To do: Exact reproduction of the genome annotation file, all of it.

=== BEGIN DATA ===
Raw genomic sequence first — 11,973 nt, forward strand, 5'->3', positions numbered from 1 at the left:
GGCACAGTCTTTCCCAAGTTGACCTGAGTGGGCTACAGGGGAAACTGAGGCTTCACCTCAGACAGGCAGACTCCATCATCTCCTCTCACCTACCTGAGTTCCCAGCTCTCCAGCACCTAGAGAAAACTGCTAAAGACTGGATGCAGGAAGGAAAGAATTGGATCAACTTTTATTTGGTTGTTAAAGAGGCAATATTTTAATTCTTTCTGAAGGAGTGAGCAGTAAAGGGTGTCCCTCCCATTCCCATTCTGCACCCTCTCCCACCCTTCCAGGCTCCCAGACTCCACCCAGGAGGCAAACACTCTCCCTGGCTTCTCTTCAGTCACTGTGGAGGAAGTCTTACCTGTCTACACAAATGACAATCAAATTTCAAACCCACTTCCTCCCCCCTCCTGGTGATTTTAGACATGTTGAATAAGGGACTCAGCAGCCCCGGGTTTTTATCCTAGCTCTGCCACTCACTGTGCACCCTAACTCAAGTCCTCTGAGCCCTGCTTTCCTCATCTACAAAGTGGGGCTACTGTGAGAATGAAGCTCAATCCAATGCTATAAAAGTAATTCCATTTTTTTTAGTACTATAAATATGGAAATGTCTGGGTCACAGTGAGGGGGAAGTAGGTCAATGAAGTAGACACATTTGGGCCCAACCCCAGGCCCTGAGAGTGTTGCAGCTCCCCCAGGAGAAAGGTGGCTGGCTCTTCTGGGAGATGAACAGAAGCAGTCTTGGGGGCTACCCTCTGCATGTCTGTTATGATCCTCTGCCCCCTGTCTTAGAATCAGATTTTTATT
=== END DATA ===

Raw genomic sequence first — 11,973 nt, forward strand, 5'->3', positions numbered from 1 at the left:
GGCACAGTCTTTCCCAAGTTGACCTGAGTGGGCTACAGGGGAAACTGAGGCTTCACCTCAGACAGGCAGACTCCATCATCTCCTCTCACCTACCTGAGTTCCCAGCTCTCCAGCACCTAGAGAAAACTGCTAAAGACTGGATGCAGGAAGGAAAGAATTGGATCAACTTTTATTTGGTTGTTAAAGAGGCAATATTTTAATTCTTTCTGAAGGAGTGAGCAGTAAAGGGTGTCCCTCCCATTCCCATTCTGCACCCTCTCCCACCCTTCCAGGCTCCCAGACTCCACCCAGGAGGCAAACACTCTCCCTGGCTTCTCTTCAGTCACTGTGGAGGAAGTCTTACCTGTCTACACAAATGACAATCAAATTTCAAACCCACTTCCTCCCCCCTCCTGGTGATTTTAGACATGTTGAATAAGGGACTCAGCAGCCCCGGGTTTTTATCCTAGCTCTGCCACTCACTGTGCACCCTAACTCAAGTCCTCTGAGCCCTGCTTTCCTCATCTACAAAGTGGGGCTACTGTGAGAATGAAGCTCAATCCAATGCTATAAAAGTAATTCCATTTTTTTTAGTACTATAAATATGGAAATGTCTGGGTCACAGTGAGGGGGAAGTAGGTCAATGAAGTAGACACATTTGGGCCCAACCCCAGGCCCTGAGAGTGTTGCAGCTCCCCCAGGAGAAAGGTGGCTGGCTCTTCTGGGAGATGAACAGAAGCAGTCTTGGGGGCTACCCTCTGCATGTCTGTTATGATCCTCTGCCCCCTGTCTTAGAATCAGATTTTTATT